Long Books? – Who can be bothered?

I’m sure there was a post in the Guardian way back about this – it might even have been by the famous author Lee Rourke; anyhow, it occurs that if you look through the books I’ve read in the last 3 years, not one of them’s longer than 500 pages – and in fact, I honestly can’t remember the last book I finished that was over 500 pages (it was probably The Lord of the Rings, though I read it as three books / or Ian Kershaw’s Hitler biography). This is going back about 7-8 years now.

It’s not necessarily for lack of trying. Last year I tried to read Daniel Deronda (got about 150/200 pages in – nothing much was happening), The Egotist (Egoist?) by Meredith (got about 50 pages in – odd style, but bored) and probably some others (Infinite Jest perhaps, though that seems a while back); and then this year there’s Alexander Theroux’s Darconville’s Cat (about 100 / 150 pages in – odd style, but bored); Bolaño’s The Savage Detectives (page 200 or so – nice satire of the Brutalists, but bored); Munif’s Cities of Salt (interesting account of the influence of the West on Saudi Arabian society – about halfway through and might finish one day, but currently stuck).

Why do people write such long books, when they don’t really seem to have that much to say? – In particular, all these books seem to me just to be stretching out their subject matter interminably etc. etc. If you’re going to take up so much of your reader’s time, at least make it interesting, worthwhile. It makes me intimidated ever to pick up a long book again, now I’m quite confident I’ll never get to the end of it. – I must admit, I find non-fiction a lot easier in this regard than fiction.

Anyhow, to defeat my own argument, I should – either this month or next – finish two books over 500 pages; – on the other hand, they’re both books of short stories: – The Treasury of Yiddish Stories (just over 500 pages), and vol 3 of The Arabian Nights (about 550).

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9 thoughts on “Long Books? – Who can be bothered?

  1. It took me ages to get through Mary Beard’s Pompeii, though it’s only 300 pages with loads of pictures (the print is quite small, like here). It’s not that I didn’t like the book, I quite enjoyed it while reading it, but the idea of picking it up filled me with unenthusiasm. Despite having been involved in archaeology in the distant past, the piddling pettifogging bureaucratic nature of the activity, the (frequently) pseudo-scientific methodology and the tottering pinnacles of supposition based on not much are a severe irritant.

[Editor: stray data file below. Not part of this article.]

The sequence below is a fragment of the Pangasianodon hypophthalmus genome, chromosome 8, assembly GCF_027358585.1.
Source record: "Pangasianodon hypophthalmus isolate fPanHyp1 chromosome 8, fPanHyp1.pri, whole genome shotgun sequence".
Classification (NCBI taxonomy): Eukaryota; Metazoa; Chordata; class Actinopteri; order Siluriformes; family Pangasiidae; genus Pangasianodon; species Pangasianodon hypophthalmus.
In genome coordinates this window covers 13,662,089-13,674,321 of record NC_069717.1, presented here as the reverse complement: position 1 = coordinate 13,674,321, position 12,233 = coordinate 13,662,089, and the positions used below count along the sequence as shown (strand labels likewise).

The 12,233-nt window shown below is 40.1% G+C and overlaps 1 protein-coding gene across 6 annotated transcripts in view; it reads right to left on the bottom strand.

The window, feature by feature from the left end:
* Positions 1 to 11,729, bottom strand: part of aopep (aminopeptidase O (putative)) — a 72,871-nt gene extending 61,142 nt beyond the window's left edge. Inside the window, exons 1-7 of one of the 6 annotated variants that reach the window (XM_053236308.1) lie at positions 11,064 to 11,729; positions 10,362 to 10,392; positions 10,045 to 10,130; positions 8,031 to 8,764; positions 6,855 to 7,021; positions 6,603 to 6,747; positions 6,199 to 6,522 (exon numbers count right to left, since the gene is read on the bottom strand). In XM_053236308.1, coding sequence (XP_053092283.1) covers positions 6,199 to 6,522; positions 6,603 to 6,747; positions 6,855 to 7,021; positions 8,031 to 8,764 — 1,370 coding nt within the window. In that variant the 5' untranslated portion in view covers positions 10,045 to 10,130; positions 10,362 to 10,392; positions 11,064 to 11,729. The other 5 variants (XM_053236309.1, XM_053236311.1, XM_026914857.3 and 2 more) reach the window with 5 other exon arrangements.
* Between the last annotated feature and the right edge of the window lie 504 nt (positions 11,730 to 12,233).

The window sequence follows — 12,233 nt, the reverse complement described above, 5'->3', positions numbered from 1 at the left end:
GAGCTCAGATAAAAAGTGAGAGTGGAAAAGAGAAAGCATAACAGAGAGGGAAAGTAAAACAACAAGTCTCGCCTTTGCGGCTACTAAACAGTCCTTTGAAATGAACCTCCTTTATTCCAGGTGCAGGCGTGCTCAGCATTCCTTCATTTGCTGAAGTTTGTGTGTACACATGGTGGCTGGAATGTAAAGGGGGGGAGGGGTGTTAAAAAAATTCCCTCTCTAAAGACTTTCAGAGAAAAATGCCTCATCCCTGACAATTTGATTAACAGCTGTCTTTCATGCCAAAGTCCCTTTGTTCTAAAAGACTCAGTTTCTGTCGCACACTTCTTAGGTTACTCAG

I did manage to get through Clockers recently (655 pages). Not bad.

  2. Agree with MM; most of the really long books I’ve read have been sub 300 pages. On Chesil Beach was much harder to finish than War and Peace, for instance. A book should be as long as it needs to be, and no shorter. I wouldn’t want to lose a single paragraph of Ulysses.

  3. A book should be as long as it needs to be

    I suppose my issue is that I often seem to have a very different idea of how long a book needs to be from the author of that book. I’ve little doubt if I picked up one of those long Tolstoy or Dostoevsky tomes, I could read it to the end. – Perhaps I can force myself, before the year’s out, to read one novel over 500 pages.

    The other thing I didn’t mention, is that I find I shy away from buying long books now in shops. Just yesterday I was pondering over a copy of Carlos Fuentes’ Terra Nostra, but then thinking about the length of it, I thought, I’m never going to read it, and put it back.

    – Yes, archaeologist’s methods. As a classicist, I tend to regard their ideas in much the same light as astrology. The closest I ever came to archaeology was a term spent studying Roman coinage. Our coin expert used to recount how he endlessly had to explain to archaeologists that finding say a coin of Hadrian on an excavation proved nothing more than that the coin had been placed there either during the reign of Hadrian or at any given point between the reign of Hadrian and the present – and could not be used to prove anything more accurate than that.

  4. There’s no logic where books are concerned. It would be interesting to know why people continue to write long books. They don’t have the financial incentive of 19th Century serial novelists (though I have read that publishers won’t consider a book if it’s less than a certain number of pages). Years ago Ian McEwan said that his aim was to produce novels which could be read in an afternoon, or 3 – 4 hours. At the time that struck me as a sensible idea. On further thought I wouldn’t want to be deprived of a single page of War and Peace or Middlemarch. Perhaps it’s a formula which should only be applied to modern novels.

  5. “Why read books?” – I do ask myself this quite often, but I’ve never come up with any answer. It’s just something I like wasting my time doing.

    I don’t know why people write long books – it’s uneconomic. If my own novel had been 200 pages shorter, I’d have finished it 4 years ago.

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